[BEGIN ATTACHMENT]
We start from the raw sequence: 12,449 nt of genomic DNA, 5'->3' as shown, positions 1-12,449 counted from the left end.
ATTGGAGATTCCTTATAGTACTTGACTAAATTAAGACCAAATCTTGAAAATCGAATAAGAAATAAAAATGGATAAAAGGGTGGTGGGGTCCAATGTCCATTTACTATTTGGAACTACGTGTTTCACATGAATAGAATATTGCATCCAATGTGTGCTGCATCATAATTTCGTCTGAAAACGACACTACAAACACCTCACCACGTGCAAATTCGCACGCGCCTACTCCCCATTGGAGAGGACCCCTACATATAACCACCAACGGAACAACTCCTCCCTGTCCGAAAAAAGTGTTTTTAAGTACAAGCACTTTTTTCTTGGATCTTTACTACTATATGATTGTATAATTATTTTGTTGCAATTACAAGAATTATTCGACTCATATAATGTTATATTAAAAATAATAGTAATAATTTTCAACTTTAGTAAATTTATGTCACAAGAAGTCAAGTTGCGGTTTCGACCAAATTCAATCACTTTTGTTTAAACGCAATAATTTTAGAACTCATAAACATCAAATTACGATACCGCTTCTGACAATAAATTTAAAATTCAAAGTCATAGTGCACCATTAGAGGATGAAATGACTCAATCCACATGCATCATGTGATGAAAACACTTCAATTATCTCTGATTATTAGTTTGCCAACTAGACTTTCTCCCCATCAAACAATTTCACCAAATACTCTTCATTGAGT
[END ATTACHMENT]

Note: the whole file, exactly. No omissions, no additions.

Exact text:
We start from the raw sequence: 12,449 nt of genomic DNA, 5'->3' as shown, positions 1-12,449 counted from the left end.
ATTGGAGATTCCTTATAGTACTTGACTAAATTAAGACCAAATCTTGAAAATCGAATAAGAAATAAAAATGGATAAAAGGGTGGTGGGGTCCAATGTCCATTTACTATTTGGAACTACGTGTTTCACATGAATAGAATATTGCATCCAATGTGTGCTGCATCATAATTTCGTCTGAAAACGACACTACAAACACCTCACCACGTGCAAATTCGCACGCGCCTACTCCCCATTGGAGAGGACCCCTACATATAACCACCAACGGAACAACTCCTCCCTGTCCGAAAAAAGTGTTTTTAAGTACAAGCACTTTTTTCTTGGATCTTTACTACTATATGATTGTATAATTATTTTGTTGCAATTACAAGAATTATTCGACTCATATAATGTTATATTAAAAATAATAGTAATAATTTTCAACTTTAGTAAATTTATGTCACAAGAAGTCAAGTTGCGGTTTCGACCAAATTCAATCACTTTTGTTTAAACGCAATAATTTTAGAACTCATAAACATCAAATTACGATACCGCTTCTGACAATAAATTTAAAATTCAAAGTCATAGTGCACCATTAGAGGATGAAATGACTCAATCCACATGCATCATGTGATGAAAACACTTCAATTATCTCTGATTATTAGTTTGCCAACTAGACTTTCTCCCCATCAAACAATTTCACCAAATACTCTTCATTGAGT